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‘Coercive and arbitrary’: New report details US prison labour | Prison News

‘Coercive and arbitrary’: New report details US prison labour | Prison News

Los Angeles, California, US – Prison labour in the United States creates $11bn in goods and services annually, a new study has found, but imprisoned workers perform vital services for low wages and with few safety guarantees.

In a nearly 150-page report released in mid-June, the American Civil Liberties Union (ACLU) and the University of Chicago’s Global Human Rights Clinic said nearly 800,000 of the 1.2 million Americans imprisoned in state and federal prisons perform labour during their time behind bars.

The work of prison labourers – who, the report found, often work for as little as 13 to 52 cents per hour, and in certain states, do not get paid at all – has become the subject of debate over the legacy of racism in the American prison system.

“In addition to working under coercive and arbitrary conditions, incarcerated workers in U.S. prisons are often working for paltry wages or no wages at all,” the ACLU found.

The report, which relied on public records, questionnaires, and interviews with imprisoned people, found that more than 75 percent of respondents faced disciplinary action if they refused to perform certain tasks.

“These punishments can include the loss of visitation rights for loved ones and even solitary confinement,” Jennifer Turner, the report’s lead author and researcher with the ACLU, told Al Jazeera in a phone interview.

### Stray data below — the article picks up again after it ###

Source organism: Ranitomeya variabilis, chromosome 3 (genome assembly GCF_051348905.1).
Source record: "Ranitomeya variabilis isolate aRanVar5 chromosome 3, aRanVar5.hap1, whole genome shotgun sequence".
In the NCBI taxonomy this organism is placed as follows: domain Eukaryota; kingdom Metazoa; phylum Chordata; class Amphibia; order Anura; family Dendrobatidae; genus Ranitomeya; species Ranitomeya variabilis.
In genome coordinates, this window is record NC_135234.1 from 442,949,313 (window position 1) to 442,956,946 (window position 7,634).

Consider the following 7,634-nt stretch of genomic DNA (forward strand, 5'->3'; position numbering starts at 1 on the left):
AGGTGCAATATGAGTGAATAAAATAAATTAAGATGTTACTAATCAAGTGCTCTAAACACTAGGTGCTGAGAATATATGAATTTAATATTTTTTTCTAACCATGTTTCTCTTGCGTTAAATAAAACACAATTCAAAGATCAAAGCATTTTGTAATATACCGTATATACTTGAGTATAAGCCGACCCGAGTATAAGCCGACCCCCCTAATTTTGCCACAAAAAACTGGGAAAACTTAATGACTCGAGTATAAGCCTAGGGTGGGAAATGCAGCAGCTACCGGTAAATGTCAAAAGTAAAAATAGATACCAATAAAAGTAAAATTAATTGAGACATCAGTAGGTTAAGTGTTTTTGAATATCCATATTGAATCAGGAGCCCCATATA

“One formerly incarcerated person told us he was held in solitary confinement because he refused to pick cotton for a facility that was built on a former slave plantation.”

The report found that more than 80 percent of imprisoned labourers perform essential tasks for the facilities that imprison them, from janitorial duties to cooking, laundry and maintenance work.

The pay for such work is typically 13 to 52 cents an hour, and in seven states — Alabama, Arkansas, Florida, Georgia, Mississippi, South Carolina, and Texas — the majority of workers receive no pay at all, the report said.

In many states, wages have remained frozen for decades. In Vermont, the report noted, the pay for imprisoned workers was last revised in 1988, and is still set at 25 cents an hour.

“Incarcerated people not only replace workers needed for typically lower-paid maintenance work,” the report said. “But they also perform work that is typically well remunerated, saving prisons even more money.”

The report also noted that nearly 15 percent of…

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